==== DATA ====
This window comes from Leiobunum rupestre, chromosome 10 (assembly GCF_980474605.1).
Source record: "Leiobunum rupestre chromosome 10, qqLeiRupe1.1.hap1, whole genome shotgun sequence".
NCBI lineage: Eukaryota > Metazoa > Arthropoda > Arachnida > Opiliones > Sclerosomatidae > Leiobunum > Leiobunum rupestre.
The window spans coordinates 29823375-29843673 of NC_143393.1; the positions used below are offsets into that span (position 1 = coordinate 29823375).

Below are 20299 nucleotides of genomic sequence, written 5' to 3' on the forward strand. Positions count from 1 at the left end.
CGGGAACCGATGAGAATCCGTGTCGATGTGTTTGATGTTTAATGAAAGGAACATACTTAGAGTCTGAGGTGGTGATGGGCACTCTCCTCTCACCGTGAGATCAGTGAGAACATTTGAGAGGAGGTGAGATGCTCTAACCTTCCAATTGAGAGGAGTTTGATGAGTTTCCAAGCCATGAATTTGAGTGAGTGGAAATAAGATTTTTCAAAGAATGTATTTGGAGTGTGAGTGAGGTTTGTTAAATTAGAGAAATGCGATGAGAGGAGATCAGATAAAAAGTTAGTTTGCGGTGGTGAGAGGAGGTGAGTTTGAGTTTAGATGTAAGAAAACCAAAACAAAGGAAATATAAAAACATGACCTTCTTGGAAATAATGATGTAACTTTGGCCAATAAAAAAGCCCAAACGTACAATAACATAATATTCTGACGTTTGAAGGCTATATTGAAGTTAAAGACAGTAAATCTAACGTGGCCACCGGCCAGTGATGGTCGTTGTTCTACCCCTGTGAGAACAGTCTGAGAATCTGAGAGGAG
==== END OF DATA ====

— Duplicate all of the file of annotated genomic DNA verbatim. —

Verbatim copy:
This window comes from Leiobunum rupestre, chromosome 10 (assembly GCF_980474605.1).
Source record: "Leiobunum rupestre chromosome 10, qqLeiRupe1.1.hap1, whole genome shotgun sequence".
NCBI lineage: Eukaryota > Metazoa > Arthropoda > Arachnida > Opiliones > Sclerosomatidae > Leiobunum > Leiobunum rupestre.
The window spans coordinates 29823375-29843673 of NC_143393.1; the positions used below are offsets into that span (position 1 = coordinate 29823375).

Below are 20299 nucleotides of genomic sequence, written 5' to 3' on the forward strand. Positions count from 1 at the left end.
CGGGAACCGATGAGAATCCGTGTCGATGTGTTTGATGTTTAATGAAAGGAACATACTTAGAGTCTGAGGTGGTGATGGGCACTCTCCTCTCACCGTGAGATCAGTGAGAACATTTGAGAGGAGGTGAGATGCTCTAACCTTCCAATTGAGAGGAGTTTGATGAGTTTCCAAGCCATGAATTTGAGTGAGTGGAAATAAGATTTTTCAAAGAATGTATTTGGAGTGTGAGTGAGGTTTGTTAAATTAGAGAAATGCGATGAGAGGAGATCAGATAAAAAGTTAGTTTGCGGTGGTGAGAGGAGGTGAGTTTGAGTTTAGATGTAAGAAAACCAAAACAAAGGAAATATAAAAACATGACCTTCTTGGAAATAATGATGTAACTTTGGCCAATAAAAAAGCCCAAACGTACAATAACATAATATTCTGACGTTTGAAGGCTATATTGAAGTTAAAGACAGTAAATCTAACGTGGCCACCGGCCAGTGATGGTCGTTGTTCTACCCCTGTGAGAACAGTCTGAGAATCTGAGAGGAG